Article Title

Molecular mechanisms in lipopolysaccharide-induced interleukin 6 release in lymphatic endothelial cells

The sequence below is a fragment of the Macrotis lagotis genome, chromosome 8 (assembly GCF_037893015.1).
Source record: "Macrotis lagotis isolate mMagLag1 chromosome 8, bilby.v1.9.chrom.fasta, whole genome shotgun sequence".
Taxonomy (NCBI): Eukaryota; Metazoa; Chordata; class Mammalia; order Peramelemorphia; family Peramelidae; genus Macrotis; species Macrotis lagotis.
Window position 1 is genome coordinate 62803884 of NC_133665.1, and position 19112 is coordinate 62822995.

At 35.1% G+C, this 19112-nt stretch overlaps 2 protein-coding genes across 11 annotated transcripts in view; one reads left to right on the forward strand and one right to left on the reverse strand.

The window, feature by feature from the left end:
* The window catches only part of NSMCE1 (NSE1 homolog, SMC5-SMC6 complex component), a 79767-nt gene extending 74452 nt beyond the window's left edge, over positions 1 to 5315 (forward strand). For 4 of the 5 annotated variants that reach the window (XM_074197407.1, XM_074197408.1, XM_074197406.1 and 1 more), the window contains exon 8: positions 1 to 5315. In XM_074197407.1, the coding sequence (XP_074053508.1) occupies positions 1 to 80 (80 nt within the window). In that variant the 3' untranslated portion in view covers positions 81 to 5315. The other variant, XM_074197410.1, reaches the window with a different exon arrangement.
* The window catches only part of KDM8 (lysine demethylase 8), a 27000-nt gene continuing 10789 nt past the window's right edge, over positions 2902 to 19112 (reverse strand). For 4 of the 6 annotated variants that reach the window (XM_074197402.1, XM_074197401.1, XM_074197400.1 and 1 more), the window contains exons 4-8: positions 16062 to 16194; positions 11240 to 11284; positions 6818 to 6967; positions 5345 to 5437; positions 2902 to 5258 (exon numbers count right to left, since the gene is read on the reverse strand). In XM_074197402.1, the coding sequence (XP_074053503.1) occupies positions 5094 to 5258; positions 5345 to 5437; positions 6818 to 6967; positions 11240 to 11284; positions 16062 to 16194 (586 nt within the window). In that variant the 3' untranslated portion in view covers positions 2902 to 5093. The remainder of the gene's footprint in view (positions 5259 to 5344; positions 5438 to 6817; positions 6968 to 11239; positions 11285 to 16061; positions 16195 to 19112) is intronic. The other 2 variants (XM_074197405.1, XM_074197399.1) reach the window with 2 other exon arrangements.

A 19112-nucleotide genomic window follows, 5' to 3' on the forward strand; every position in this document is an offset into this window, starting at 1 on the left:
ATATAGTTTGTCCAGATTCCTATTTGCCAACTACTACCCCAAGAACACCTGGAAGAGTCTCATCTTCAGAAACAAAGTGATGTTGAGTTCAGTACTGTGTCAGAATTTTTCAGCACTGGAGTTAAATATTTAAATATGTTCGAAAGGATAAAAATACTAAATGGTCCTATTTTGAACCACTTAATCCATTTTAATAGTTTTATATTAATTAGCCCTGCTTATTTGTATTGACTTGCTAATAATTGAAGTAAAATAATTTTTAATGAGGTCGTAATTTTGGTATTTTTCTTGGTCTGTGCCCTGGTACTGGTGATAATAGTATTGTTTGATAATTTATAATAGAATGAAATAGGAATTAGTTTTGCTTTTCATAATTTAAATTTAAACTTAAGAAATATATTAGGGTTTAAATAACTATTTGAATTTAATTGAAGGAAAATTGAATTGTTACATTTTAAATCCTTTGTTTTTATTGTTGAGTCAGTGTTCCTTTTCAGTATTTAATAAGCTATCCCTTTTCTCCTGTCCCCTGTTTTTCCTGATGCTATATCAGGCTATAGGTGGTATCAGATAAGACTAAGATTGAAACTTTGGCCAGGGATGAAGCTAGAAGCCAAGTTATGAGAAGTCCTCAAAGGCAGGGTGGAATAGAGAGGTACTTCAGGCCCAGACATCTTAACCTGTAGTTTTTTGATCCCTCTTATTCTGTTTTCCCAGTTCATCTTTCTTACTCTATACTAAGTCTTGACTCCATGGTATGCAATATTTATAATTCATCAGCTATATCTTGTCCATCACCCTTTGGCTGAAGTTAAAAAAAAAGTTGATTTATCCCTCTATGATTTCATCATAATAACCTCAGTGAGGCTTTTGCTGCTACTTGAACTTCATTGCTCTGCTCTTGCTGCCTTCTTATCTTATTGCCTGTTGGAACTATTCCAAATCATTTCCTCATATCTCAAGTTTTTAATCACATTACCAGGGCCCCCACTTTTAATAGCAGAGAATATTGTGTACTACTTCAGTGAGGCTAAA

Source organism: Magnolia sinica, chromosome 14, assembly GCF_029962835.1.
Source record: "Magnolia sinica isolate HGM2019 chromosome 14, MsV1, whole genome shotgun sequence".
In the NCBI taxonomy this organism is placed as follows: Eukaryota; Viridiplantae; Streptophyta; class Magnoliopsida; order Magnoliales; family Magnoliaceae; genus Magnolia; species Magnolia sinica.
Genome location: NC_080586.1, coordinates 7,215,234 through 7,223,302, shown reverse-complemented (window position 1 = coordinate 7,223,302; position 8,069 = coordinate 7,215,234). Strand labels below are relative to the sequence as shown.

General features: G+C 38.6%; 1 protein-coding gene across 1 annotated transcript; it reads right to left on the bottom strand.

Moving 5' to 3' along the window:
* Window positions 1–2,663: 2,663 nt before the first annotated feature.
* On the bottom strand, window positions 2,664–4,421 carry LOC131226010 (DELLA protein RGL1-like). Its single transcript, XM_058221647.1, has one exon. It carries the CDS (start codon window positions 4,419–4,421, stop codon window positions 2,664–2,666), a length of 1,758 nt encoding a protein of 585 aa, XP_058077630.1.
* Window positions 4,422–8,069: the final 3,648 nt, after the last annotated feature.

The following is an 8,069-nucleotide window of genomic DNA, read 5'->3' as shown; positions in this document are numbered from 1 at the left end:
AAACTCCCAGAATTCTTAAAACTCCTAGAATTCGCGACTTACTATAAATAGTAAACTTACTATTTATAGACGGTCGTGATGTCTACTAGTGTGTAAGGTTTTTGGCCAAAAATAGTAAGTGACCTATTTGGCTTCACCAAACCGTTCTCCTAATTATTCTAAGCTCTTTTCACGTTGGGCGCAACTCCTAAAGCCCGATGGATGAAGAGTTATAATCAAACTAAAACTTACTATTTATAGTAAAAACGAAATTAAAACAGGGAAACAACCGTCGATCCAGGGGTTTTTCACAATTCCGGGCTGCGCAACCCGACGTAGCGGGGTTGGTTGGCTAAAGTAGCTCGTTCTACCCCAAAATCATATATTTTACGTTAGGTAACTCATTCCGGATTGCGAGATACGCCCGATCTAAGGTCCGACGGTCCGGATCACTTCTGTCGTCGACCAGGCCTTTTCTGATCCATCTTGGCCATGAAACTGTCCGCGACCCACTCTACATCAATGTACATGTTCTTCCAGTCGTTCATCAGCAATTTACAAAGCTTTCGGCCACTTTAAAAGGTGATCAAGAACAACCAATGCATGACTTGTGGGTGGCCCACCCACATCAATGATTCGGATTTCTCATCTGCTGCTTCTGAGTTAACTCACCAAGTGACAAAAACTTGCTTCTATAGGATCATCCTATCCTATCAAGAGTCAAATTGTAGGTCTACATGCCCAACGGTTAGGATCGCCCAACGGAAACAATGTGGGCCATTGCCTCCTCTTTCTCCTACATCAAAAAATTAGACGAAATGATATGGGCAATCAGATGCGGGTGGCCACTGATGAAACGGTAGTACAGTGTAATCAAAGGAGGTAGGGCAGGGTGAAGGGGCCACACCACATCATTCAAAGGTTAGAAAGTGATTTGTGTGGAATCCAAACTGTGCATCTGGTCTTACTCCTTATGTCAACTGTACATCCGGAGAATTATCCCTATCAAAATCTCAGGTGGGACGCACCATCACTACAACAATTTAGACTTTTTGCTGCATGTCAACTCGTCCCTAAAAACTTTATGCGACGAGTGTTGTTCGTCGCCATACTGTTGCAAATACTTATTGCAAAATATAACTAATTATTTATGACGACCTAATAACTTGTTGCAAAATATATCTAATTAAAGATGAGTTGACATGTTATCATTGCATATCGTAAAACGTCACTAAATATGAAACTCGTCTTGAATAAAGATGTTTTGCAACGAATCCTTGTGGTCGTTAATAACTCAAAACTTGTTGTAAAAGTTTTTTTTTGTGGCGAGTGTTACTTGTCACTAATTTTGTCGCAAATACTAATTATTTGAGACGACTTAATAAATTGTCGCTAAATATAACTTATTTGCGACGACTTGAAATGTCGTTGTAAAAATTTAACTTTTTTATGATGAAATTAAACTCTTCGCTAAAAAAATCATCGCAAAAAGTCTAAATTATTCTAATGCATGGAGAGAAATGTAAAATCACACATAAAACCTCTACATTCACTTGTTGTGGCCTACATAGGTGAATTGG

The lymphatic vasculature is involved in the transportation of tissue fluids, extravasated plasma proteins and cells back into blood circulation. Formation of lymphatic vessels by lymphatic endothelial cells (LECs) occurs both in normal tissues as well as in pathological processes including inflammation, lymphedema and tumor metastasis. Recent reports demonstrated that lymphatic vasculature is not just a major conduit for immune cell transport. It seems to be directly involved in both the induction and the resolution of inflammation. However, little is known about how lymphatic vessels themselves respond to inflammation. The purpose of this study was to investigate the molecular mechanism by which interleukin-6 release in LECs exposure to lipopolysaccharide (LPS), a component of the outer membrane of Gram-negative bacteria. LPS was shown to cause an increase in IL-6 release in LECs. Pharmacological inhibitors of mitogen-activated protein kinases (MAPKs), including extracellular signal-regulated kinase (ERK), p38MAPK or c-jun N-terminal kinase (JNK), significantly abrogated the LPS-induced IL-6 release. In addition, LPS was shown to activate ERK, p38MAPK and JNK in LECs, suggesting functional cross-talk. The results of reporter assay further indicated that LPS increased the transcriptional activity of NF-κB, a critical transcription factor in inducing IL-6 expression. Our data suggest that MAPKs and NF-κB activation may contribute to LPS-induced IL-6 release in LECs. Interventions of MAPKs and NF-κB signaling may be beneficial in the treatment of lymphatic-associated inflammation.

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